Can You Sell Your Practice to Private Equity?
By: James D. Wall, Esq.
Not really. In North Carolina, medical practices, with few exceptions, must be owned by physicians. The exceptions include joint ownership between physicians and advanced practice providers (APPs), ophthalmologists and optometrists, and psychiatrists and psychologists. However, a medical practice cannot be owned by a private equity firm.
The Corporate Practice of Medicine Doctrine
North Carolina has long prohibited the corporate practice of medicine. That is, corporations owned by lay people cannot deliver professional medical services. However, the legal framework for this prohibition is an amalgam of statute, regulations, a 1955 Attorney General Opinion, and “Position Statements” issued by the North Carolina Medical Board that do not carry the force of statute or regulation but rather are intended to guide physicians in the ethical discharge of their duties. Our State’s corporate practice of medicine doctrine can be summarized by three tenets.
First, individual physicians or APPs must be the ones delivering professional services. This makes sense. Someone who is not licensed to deliver care cannot deliver care. A plumber is not licensed to wire your house. But, can that professional be employed by, or under contract with, a corporation owned by laypeople? The answer in North Carolina is “no.”
Second, there can be no lay ownership of a professional corporation or professional limited liability company. This is codified in our statutes. As a corollary, corporations owned by lay people cannot deliver medical care.
Third, physicians cannot split fees with non-licensed providers. This is somewhat grounded in our anti-referral statute but is specifically prohibited by a Position Statement of the North Carolina Medical Board. Referrals Fees and Fee Splitting, Position Statement of North Carolina Medical Board, adopted 1993, amended 2013. Thus, if a lay corporation employed a physician and charged and collected for that physician’s services, such an arrangement would be deemed unauthorized “fee splitting” since the lay corporation would be keeping some of the physician’s fee for service.
Corporate Practice Doctrine Exceptions
North Carolina’s corporate practice prohibition is riddled with exceptions that nearly swallow the rule. Non-profit hospitals can employ and collect money from services rendered by physicians. This exception seems to be extended to any hospital even if for-profit. Licensed HMOs are also exempt. The stated purpose for the exemptions for non-profits is that they, unlike their for-profit brethren, are bound (by their charters if nothing else) to put the interests of the patients over the interests of shareholder return.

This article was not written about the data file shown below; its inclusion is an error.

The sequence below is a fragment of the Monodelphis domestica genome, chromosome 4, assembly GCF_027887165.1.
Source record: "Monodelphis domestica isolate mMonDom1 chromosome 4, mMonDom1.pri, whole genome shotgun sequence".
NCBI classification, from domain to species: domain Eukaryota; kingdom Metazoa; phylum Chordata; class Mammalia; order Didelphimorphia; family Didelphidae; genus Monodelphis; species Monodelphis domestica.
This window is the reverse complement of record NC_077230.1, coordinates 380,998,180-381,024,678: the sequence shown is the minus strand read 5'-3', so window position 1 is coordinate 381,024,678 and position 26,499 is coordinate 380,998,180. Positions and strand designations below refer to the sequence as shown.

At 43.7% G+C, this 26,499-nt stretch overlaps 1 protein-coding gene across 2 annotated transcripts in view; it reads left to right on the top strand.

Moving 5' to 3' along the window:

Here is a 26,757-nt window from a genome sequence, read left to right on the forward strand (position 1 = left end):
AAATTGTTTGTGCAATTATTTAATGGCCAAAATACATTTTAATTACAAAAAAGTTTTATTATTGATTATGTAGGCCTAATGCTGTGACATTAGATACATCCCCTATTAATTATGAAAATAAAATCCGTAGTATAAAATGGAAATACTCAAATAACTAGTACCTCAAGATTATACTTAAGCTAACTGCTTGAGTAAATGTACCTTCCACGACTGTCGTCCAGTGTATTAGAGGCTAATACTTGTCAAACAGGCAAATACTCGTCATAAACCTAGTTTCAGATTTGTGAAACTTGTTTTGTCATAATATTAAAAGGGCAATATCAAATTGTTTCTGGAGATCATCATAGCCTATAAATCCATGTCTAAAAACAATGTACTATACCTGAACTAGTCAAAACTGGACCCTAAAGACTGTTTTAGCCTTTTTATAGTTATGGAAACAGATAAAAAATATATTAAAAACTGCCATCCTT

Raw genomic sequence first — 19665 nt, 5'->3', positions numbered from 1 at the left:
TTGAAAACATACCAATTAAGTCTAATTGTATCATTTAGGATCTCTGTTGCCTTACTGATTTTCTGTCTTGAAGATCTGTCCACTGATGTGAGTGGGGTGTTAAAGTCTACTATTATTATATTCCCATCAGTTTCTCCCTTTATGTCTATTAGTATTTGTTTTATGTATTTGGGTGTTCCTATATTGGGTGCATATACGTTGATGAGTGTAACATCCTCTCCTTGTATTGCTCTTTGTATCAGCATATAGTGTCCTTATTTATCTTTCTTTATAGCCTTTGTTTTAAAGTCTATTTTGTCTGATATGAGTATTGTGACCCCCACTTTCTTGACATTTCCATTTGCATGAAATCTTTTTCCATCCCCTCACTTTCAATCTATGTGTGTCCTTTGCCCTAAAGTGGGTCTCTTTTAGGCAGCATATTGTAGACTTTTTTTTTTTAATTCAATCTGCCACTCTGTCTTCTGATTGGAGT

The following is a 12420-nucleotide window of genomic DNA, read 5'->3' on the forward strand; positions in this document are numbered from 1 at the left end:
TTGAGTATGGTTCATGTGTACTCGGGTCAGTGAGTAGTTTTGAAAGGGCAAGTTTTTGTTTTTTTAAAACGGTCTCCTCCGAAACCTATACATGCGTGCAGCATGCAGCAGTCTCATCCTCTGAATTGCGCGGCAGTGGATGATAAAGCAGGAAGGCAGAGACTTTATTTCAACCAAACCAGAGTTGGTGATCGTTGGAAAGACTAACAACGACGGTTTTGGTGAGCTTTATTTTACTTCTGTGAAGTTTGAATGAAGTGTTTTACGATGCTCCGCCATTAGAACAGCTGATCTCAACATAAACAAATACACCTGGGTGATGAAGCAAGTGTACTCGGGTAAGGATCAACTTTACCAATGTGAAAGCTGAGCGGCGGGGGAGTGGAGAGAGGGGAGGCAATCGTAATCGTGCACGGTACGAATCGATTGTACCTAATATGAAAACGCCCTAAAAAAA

Working With the Corporate Practice Doctrine
What is a physician to do if approached by a private equity (PE) firm? There may be a potential viable transaction, but not in the traditional sense. That is, PE cannot raise money, pay for a physician’s practice, run it for several years, and then flip it.
The MSO Model
There are many instances in our state where PE has entered the health care space without violating the corporate practice of medicine doctrine. What I have described below is not a DIY guide, but a general outline of how PE can participate in health care and physicians can sell a portion of their practice.
First, the investors form a management services organization (MSO) to acquire non-clinical assets of a medical practice. MSOs promote efficiency by providing non-clinical support needed to deliver care through a medical practice model. It is not unusual for an MSO to handle human resources issues, preparation of accounting statements, revenue cycle management, accounts payable management, and billing and collections. The “pitch” is that the MSO does everything within a medical practice except practice medicine, and leaves to doctors what doctors do best, i.e., treat patients.
Second, the MSO enters into a management services agreement (MSA) to be the exclusive provider of managerial services to the practice. The devil is in the details here. There are some provisions of MSAs the Medical Board believes constructively turn over control of the medical practice to the MSO. For example, the medical practice should retain ownership and control of all medical charts, should retain the right to employ and discipline all providers, and should control all aspects of the delivery of care.
Third, the MSA requires the medical practice to pay the MSO a fee for the delivery of management services. This fee cannot be a percentage of revenues or profits; such a fee would be deemed unethical “fee splitting.” The fee, with few exceptions, should be “flat,” and not in any way be based on the volume or value of referrals. The fee can be renegotiated as the practice grows because the work performed by the MSO would grow as well. The fee must be “fair market value” for the services rendered by the MSO.
This type of transaction is fraught with traps. Additionally, it has been my experience that the Medical Board looks to its licensees, not to the MSOs, to get this right. Don’t try this at home.